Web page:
For Immediate Release
Office of the Press Secretary
August 24, 2006
Today, in a letter to the UN Security Council, Libya stated it "accepts responsibility for the actions of its officials" in the bombing of Pan Am 103 on December 21, 1988, and has made arrangements to pay compensation to the families of the victims in accordance with an agreement worked out directly between the families and the government of Libya.
In recognition of these steps, and to allow the families' settlement to go forward, the United States has notified the United Nations Security Council that it will not oppose the lifting of UN sanctions on Libya, which were suspended in 1999.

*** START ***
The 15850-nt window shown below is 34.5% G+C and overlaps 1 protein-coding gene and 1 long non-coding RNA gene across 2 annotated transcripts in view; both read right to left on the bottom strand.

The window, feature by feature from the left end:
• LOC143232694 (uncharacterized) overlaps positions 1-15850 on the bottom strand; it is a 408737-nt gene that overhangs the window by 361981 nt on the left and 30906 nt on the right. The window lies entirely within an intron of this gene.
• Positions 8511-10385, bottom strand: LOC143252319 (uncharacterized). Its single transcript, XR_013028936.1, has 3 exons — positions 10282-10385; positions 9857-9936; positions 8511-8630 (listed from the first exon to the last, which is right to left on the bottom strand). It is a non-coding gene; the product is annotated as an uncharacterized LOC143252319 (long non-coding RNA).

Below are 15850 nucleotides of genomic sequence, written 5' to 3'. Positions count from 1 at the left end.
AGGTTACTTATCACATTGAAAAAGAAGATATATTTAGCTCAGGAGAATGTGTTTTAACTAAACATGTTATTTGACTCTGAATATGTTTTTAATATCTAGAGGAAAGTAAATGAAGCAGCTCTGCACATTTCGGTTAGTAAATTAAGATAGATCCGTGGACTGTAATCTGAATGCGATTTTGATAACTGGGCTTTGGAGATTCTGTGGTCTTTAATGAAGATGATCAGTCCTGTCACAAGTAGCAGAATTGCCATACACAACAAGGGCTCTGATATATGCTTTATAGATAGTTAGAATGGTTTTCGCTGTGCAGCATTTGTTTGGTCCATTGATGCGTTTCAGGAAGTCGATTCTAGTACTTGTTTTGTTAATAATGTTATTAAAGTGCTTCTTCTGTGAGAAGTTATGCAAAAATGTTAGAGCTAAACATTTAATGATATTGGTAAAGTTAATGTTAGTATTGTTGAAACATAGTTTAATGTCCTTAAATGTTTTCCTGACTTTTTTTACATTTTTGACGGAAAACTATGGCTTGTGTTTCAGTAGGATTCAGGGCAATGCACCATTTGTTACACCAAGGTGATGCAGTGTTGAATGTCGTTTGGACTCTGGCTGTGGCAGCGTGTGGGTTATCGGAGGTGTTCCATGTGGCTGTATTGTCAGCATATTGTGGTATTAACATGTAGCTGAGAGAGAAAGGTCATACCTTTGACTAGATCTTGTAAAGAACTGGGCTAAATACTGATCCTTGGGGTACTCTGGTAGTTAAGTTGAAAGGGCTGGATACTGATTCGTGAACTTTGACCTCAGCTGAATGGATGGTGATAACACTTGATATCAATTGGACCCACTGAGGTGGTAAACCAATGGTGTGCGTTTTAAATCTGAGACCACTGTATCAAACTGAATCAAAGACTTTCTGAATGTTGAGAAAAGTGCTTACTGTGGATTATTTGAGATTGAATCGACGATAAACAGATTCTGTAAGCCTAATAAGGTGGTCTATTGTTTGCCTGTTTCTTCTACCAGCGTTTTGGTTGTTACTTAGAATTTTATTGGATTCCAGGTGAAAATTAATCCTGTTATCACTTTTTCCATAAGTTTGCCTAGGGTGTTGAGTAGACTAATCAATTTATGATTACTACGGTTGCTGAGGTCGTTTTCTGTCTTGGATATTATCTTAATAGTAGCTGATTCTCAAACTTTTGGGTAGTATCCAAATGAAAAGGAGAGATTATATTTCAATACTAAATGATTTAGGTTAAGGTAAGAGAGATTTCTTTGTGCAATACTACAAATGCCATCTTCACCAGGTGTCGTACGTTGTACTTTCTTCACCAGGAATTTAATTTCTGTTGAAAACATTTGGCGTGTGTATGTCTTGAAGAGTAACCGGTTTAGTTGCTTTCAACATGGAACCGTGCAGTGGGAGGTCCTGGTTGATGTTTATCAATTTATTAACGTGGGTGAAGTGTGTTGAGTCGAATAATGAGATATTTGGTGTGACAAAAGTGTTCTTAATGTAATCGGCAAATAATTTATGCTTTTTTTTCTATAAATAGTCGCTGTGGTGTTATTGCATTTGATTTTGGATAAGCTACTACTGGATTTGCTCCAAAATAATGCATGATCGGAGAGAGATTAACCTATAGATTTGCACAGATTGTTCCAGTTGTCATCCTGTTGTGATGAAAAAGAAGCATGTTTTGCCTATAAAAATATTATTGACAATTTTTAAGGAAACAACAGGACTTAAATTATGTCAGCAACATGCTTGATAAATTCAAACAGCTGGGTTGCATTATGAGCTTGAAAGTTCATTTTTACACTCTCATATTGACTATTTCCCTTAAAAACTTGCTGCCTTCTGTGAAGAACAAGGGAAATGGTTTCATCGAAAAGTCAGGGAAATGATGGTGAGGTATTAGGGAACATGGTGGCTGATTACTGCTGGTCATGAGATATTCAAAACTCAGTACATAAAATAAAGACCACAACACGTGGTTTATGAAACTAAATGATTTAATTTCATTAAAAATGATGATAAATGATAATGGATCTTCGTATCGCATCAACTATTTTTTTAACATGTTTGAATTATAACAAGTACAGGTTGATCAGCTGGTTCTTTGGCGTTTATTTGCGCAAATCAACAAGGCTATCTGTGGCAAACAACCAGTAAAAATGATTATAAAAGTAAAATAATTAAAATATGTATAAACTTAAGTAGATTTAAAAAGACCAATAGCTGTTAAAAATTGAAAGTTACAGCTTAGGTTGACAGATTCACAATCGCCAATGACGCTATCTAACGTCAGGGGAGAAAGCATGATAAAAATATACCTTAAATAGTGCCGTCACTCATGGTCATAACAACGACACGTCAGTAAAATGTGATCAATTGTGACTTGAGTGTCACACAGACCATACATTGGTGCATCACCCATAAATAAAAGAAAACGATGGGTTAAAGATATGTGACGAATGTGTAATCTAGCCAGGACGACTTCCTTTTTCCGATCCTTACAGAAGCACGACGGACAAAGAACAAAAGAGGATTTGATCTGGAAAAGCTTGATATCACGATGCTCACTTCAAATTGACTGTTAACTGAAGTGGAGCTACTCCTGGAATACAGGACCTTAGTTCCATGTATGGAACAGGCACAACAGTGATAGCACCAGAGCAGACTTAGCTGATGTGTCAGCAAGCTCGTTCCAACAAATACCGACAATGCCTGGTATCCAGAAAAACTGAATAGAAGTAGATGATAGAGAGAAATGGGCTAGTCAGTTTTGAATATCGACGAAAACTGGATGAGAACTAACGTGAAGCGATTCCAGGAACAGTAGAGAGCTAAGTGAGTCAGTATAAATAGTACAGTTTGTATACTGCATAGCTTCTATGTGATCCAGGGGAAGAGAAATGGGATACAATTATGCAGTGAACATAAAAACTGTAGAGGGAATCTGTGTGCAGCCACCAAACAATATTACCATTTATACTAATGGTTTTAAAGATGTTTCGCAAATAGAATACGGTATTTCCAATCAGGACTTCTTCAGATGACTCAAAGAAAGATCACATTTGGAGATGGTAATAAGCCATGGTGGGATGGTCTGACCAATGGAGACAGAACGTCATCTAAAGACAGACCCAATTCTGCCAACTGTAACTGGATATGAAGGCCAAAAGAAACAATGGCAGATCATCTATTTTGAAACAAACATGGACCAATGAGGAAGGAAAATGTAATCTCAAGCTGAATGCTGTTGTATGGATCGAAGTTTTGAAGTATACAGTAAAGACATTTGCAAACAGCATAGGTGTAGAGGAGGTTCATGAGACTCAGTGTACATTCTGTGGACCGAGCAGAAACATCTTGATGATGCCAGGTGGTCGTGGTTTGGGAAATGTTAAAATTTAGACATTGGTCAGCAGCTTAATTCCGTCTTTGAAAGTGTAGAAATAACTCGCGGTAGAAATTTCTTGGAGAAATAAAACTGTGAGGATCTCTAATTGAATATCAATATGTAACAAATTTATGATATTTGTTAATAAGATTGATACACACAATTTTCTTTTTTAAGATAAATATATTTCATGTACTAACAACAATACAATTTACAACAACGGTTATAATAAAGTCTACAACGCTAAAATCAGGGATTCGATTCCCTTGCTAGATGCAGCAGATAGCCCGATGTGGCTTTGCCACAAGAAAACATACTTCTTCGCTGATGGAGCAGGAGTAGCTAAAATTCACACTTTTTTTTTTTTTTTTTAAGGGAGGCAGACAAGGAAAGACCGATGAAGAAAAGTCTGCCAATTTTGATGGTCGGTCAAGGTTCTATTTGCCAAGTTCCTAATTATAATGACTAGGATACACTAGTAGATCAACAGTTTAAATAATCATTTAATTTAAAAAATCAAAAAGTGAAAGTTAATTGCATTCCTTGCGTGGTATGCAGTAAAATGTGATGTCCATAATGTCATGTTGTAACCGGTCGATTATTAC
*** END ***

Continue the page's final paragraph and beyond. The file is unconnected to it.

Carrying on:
The Libyan regime's behavior -- including its poor human rights record and lack of democratic institutions, its destructive role in perpetuating regional conflicts in Africa, and its continued and worrisome pursuit of weapons of mass destruction and their related delivery systems -- remains a cause for serious concern. The United States will intensify its efforts to end threatening elements of Libya's behavior, and U.S. bilateral sanctions on Libya will remain in full force until Libya addresses these concerns.. Libya must also continue to take definitive action to assist in the fight against international terrorism.
The efforts undertaken by the U.S. government in this matter serve to remind all who would engage in terrorist acts that the United States will always seek justice and redress for its citizens. Combating the evil of terrorism remains a paramount commitment of the United States and we will not relent in that continuing struggle.
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